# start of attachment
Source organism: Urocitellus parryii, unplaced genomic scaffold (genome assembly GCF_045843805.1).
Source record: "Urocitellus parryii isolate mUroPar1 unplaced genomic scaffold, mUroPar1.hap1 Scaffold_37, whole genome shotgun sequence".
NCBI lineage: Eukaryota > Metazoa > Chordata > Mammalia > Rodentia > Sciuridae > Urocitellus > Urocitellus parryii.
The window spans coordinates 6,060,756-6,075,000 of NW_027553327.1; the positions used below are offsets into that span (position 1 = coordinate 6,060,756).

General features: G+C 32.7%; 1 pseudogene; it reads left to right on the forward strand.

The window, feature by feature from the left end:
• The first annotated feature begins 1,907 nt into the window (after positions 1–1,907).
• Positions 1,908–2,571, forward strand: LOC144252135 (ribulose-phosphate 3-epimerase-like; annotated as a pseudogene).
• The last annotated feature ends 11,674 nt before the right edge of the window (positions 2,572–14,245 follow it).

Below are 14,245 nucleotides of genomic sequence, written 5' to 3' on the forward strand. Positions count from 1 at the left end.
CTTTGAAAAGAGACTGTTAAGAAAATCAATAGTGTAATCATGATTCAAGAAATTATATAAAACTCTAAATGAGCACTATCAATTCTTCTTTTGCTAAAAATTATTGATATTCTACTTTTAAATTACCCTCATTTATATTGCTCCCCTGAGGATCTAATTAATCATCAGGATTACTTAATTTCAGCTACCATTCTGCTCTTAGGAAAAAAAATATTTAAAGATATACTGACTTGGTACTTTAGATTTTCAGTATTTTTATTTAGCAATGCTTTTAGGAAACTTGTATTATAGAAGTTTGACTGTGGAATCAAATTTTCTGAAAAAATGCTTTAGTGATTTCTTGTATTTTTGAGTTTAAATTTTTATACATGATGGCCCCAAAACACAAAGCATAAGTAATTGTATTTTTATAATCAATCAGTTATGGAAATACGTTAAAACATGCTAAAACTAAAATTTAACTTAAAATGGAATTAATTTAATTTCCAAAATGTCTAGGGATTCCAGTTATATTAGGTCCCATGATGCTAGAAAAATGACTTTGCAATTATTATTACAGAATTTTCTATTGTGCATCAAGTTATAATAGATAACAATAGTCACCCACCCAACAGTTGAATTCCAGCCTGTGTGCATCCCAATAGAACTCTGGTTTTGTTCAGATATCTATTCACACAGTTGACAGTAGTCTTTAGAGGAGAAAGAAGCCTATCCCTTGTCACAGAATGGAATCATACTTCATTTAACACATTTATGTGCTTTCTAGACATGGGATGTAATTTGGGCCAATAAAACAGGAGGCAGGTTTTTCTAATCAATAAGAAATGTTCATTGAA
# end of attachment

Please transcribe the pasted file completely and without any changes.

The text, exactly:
Source organism: Urocitellus parryii, unplaced genomic scaffold (genome assembly GCF_045843805.1).
Source record: "Urocitellus parryii isolate mUroPar1 unplaced genomic scaffold, mUroPar1.hap1 Scaffold_37, whole genome shotgun sequence".
NCBI lineage: Eukaryota > Metazoa > Chordata > Mammalia > Rodentia > Sciuridae > Urocitellus > Urocitellus parryii.
The window spans coordinates 6,060,756-6,075,000 of NW_027553327.1; the positions used below are offsets into that span (position 1 = coordinate 6,060,756).

General features: G+C 32.7%; 1 pseudogene; it reads left to right on the forward strand.

The window, feature by feature from the left end:
• The first annotated feature begins 1,907 nt into the window (after positions 1–1,907).
• Positions 1,908–2,571, forward strand: LOC144252135 (ribulose-phosphate 3-epimerase-like; annotated as a pseudogene).
• The last annotated feature ends 11,674 nt before the right edge of the window (positions 2,572–14,245 follow it).

Below are 14,245 nucleotides of genomic sequence, written 5' to 3' on the forward strand. Positions count from 1 at the left end.
CTTTGAAAAGAGACTGTTAAGAAAATCAATAGTGTAATCATGATTCAAGAAATTATATAAAACTCTAAATGAGCACTATCAATTCTTCTTTTGCTAAAAATTATTGATATTCTACTTTTAAATTACCCTCATTTATATTGCTCCCCTGAGGATCTAATTAATCATCAGGATTACTTAATTTCAGCTACCATTCTGCTCTTAGGAAAAAAAATATTTAAAGATATACTGACTTGGTACTTTAGATTTTCAGTATTTTTATTTAGCAATGCTTTTAGGAAACTTGTATTATAGAAGTTTGACTGTGGAATCAAATTTTCTGAAAAAATGCTTTAGTGATTTCTTGTATTTTTGAGTTTAAATTTTTATACATGATGGCCCCAAAACACAAAGCATAAGTAATTGTATTTTTATAATCAATCAGTTATGGAAATACGTTAAAACATGCTAAAACTAAAATTTAACTTAAAATGGAATTAATTTAATTTCCAAAATGTCTAGGGATTCCAGTTATATTAGGTCCCATGATGCTAGAAAAATGACTTTGCAATTATTATTACAGAATTTTCTATTGTGCATCAAGTTATAATAGATAACAATAGTCACCCACCCAACAGTTGAATTCCAGCCTGTGTGCATCCCAATAGAACTCTGGTTTTGTTCAGATATCTATTCACACAGTTGACAGTAGTCTTTAGAGGAGAAAGAAGCCTATCCCTTGTCACAGAATGGAATCATACTTCATTTAACACATTTATGTGCTTTCTAGACATGGGATGTAATTTGGGCCAATAAAACAGGAGGCAGGTTTTTCTAATCAATAAGAAATGTTCATTGAA